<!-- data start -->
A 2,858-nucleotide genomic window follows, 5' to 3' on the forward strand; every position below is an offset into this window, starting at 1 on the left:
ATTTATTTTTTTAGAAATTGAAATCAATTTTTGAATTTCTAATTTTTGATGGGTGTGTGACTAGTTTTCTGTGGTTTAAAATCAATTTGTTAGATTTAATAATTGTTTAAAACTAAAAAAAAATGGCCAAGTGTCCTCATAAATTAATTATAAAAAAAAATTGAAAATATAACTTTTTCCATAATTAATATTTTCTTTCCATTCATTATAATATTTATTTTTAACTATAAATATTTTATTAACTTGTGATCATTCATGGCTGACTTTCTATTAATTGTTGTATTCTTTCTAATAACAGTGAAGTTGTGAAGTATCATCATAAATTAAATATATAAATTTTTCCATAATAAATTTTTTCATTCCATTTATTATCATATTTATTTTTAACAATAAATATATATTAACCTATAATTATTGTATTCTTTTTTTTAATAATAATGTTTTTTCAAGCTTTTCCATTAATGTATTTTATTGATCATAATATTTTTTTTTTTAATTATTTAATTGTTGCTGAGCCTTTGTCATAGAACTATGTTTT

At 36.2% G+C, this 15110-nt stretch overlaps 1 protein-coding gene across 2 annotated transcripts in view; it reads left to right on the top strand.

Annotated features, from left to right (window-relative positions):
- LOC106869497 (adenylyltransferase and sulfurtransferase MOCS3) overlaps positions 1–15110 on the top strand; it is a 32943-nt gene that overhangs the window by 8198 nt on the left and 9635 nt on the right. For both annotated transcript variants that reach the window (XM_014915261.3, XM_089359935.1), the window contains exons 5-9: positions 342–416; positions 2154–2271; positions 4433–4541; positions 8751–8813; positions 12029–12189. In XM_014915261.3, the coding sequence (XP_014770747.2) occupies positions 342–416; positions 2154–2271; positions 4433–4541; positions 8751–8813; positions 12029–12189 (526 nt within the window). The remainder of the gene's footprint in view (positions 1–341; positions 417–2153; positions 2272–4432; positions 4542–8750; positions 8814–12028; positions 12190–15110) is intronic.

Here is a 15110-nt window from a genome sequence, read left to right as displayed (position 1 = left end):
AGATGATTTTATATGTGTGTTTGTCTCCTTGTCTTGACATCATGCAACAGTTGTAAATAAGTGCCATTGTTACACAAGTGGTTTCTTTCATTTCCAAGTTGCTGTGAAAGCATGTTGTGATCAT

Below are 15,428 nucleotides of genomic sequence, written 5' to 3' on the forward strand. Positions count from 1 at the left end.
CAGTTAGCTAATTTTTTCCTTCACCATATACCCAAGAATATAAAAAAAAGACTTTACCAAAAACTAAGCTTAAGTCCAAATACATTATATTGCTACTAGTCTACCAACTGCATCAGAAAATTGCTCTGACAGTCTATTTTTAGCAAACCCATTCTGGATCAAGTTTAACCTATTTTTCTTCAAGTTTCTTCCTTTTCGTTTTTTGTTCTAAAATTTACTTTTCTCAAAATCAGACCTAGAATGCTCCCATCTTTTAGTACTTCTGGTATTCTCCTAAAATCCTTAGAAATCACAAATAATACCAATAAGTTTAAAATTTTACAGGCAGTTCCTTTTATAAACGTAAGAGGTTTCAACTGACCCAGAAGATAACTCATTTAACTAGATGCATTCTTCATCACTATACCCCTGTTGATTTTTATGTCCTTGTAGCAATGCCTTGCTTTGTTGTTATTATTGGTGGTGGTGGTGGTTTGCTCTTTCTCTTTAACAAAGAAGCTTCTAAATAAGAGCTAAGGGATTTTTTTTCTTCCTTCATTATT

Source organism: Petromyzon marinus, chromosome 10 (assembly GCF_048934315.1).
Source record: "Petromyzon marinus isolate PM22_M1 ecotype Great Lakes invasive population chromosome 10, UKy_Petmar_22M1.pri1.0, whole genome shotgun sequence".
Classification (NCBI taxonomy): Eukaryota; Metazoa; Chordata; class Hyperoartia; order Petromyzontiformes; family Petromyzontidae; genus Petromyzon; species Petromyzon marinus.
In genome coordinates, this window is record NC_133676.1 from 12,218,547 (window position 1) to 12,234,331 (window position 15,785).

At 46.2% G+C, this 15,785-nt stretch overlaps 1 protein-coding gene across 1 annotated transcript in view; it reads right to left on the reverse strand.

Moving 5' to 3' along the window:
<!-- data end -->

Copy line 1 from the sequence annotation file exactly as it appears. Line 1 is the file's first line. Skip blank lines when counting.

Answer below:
A 2,858-nucleotide genomic window follows, 5' to 3' on the forward strand; every position below is an offset into this window, starting at 1 on the left: